Brazil: New study analyses bills on personal data regulation

ARTICLE 19 South America today launched a new study on “Protection of Personal Data in Brazil”. The study focuses on three bills currently going through the Brazilian Congress that aim to regulate how personal data is handled by companies and public bodies.

“Personal data” is a term that can include document numbers, purchase history, health status information, political preferences, marital life, among many others.

The bills analysed were Bill 5276/2016, proposed by the Ministry of Justice, Bill 4060/2012, authored by federal deputy Milton Monti (PRB-SP), and Bill 330/2013, presented by Senator Aloysio Nunes (PSDB-SP), and whose text substitutes that of Senator Antônio Carlos Valadares (PSB-SE).

The analysis seeks to classify the bills based on 15 criteria related to issues that should be addressed in order to protect the rights to privacy and freedom of expression and information. Each were rated as “Satisfactory”, “Partially Satisfactory”, “Absent” (when the topic is not addressed), or “Unsatisfactory” on these criteria.

Of the three bills analyzed, the one which addressed most of the criteria is Bill 5276/2016, authored by the Ministry of Justice. In eight of the 15 criteria, the bill was classified as “Satisfactory”.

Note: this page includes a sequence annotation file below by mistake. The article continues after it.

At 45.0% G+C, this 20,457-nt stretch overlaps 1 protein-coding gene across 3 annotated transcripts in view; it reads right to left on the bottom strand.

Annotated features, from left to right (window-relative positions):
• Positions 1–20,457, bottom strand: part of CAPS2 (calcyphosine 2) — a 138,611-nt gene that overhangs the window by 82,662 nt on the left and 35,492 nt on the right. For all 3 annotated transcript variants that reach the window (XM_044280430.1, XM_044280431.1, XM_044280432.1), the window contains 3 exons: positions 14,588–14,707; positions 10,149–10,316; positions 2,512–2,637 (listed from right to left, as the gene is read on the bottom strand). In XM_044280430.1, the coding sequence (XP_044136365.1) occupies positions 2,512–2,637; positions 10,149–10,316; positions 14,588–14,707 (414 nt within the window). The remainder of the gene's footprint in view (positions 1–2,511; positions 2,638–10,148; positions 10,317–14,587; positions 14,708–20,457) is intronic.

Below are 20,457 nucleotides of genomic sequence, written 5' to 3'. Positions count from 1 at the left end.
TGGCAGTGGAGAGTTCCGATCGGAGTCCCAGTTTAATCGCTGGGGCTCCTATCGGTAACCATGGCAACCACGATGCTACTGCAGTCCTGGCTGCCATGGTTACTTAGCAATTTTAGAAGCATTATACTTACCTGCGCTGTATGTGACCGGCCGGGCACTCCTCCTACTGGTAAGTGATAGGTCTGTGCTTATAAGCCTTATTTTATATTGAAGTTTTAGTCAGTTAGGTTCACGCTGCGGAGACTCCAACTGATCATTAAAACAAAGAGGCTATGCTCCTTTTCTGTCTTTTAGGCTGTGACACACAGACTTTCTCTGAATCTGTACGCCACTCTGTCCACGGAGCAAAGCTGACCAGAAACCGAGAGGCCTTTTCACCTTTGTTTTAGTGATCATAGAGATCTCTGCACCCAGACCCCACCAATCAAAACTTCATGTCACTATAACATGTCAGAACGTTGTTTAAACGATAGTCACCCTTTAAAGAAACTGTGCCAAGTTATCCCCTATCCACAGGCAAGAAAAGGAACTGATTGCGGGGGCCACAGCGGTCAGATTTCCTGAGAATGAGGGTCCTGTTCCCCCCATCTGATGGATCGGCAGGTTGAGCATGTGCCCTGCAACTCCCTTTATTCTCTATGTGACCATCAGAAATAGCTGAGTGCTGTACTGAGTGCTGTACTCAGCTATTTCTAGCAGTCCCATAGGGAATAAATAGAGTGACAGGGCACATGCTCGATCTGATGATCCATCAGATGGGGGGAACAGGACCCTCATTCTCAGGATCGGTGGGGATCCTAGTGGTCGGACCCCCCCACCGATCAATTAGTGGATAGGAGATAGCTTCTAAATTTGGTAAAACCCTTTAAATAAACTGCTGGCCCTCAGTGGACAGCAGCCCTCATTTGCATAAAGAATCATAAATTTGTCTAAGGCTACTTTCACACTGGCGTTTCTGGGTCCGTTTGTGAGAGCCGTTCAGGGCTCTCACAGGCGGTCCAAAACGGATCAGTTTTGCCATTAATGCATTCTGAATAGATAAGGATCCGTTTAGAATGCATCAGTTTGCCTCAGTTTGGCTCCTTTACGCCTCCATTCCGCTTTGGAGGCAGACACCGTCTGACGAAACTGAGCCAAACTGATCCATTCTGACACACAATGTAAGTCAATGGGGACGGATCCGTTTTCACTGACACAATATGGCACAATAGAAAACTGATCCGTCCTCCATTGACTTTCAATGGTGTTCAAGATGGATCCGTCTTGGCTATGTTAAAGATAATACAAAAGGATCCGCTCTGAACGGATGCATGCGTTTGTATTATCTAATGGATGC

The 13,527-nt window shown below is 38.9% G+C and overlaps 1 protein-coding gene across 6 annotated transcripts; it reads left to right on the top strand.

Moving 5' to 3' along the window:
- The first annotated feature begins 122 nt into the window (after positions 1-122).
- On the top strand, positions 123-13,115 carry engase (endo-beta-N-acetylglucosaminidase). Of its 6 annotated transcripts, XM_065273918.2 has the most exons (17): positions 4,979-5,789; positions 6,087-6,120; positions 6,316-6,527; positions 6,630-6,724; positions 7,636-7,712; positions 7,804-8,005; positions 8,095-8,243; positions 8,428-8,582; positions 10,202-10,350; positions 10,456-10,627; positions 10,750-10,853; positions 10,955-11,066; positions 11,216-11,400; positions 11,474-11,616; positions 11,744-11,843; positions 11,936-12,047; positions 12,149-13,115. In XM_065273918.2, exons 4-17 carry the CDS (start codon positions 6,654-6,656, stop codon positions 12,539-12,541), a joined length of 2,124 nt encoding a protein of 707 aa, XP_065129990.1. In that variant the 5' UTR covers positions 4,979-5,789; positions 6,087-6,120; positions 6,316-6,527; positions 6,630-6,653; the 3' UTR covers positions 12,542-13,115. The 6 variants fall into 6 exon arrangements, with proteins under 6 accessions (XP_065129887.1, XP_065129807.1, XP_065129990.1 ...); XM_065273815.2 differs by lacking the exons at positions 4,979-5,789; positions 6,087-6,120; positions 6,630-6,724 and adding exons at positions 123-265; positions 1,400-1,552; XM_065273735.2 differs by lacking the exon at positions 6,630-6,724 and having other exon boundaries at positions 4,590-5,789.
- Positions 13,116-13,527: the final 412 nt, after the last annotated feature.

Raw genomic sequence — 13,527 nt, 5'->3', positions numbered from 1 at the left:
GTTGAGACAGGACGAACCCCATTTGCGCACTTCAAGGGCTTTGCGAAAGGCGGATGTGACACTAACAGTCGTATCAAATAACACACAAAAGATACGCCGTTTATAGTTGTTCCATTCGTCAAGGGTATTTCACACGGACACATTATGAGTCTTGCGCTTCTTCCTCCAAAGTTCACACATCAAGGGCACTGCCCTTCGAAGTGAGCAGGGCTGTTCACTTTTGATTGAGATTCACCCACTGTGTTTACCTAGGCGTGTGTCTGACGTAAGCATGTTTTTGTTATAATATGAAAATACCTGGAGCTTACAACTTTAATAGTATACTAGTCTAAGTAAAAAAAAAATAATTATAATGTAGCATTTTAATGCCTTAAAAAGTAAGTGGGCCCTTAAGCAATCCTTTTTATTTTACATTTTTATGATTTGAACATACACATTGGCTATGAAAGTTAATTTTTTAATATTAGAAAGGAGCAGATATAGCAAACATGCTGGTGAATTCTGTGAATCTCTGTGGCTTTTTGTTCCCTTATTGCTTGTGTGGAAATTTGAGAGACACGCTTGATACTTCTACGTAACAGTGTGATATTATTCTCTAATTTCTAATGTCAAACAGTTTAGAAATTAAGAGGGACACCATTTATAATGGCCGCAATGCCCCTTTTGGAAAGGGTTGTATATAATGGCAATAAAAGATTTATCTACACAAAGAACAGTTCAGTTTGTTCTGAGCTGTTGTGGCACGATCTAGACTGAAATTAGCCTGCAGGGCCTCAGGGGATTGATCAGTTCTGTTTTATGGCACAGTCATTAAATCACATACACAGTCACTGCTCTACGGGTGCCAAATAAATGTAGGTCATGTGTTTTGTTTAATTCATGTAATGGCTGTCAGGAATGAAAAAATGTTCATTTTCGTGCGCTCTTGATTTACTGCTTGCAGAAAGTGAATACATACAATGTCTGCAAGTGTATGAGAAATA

Bill 330/2013, presented by Senator Aloysio Nunes, met six criteria satisfactorily, less than half of the total. In six other criteria, the bill obtained the classifications “Absent” or “Unsatisfactory”.

Lastly, Bill 4060/2012, proposed by the Federal Deputy Milton Monti, is the worst of the three for ignoring elements that would protect the rights to privacy and freedom of expression and information. Only one criteria was classified as “Satisfactory”, and another 10 were classified as “Absent” or “Unsatisfactory”.

For Laura Tresca, ARTICLE 19 South America’s Digital Rights Officer, and responsible for the report, the debate around the regulation of personal data management in Brazil should be supported by Bill 5276/2016, with the aim of improving it.

“Although, of the three, it covers a number of issues that are important for protecting the rights to privacy and freedom of expression and information, Bill 5276/2016 still fails in some respects. Its wording is not explicit enough to determine that the law would be applied to the entire public sector, including security forces, nor would it employ language that would ensure that the so-called “right to forget” cannot be claimed to exclude personal data. In addition, the bill also does not delimit cases in which personal data could be handed to third parties for statistical research purposes. These are flaws that can and should be corrected during the parliamentary debate,” she said.

You can read the study here. [PT]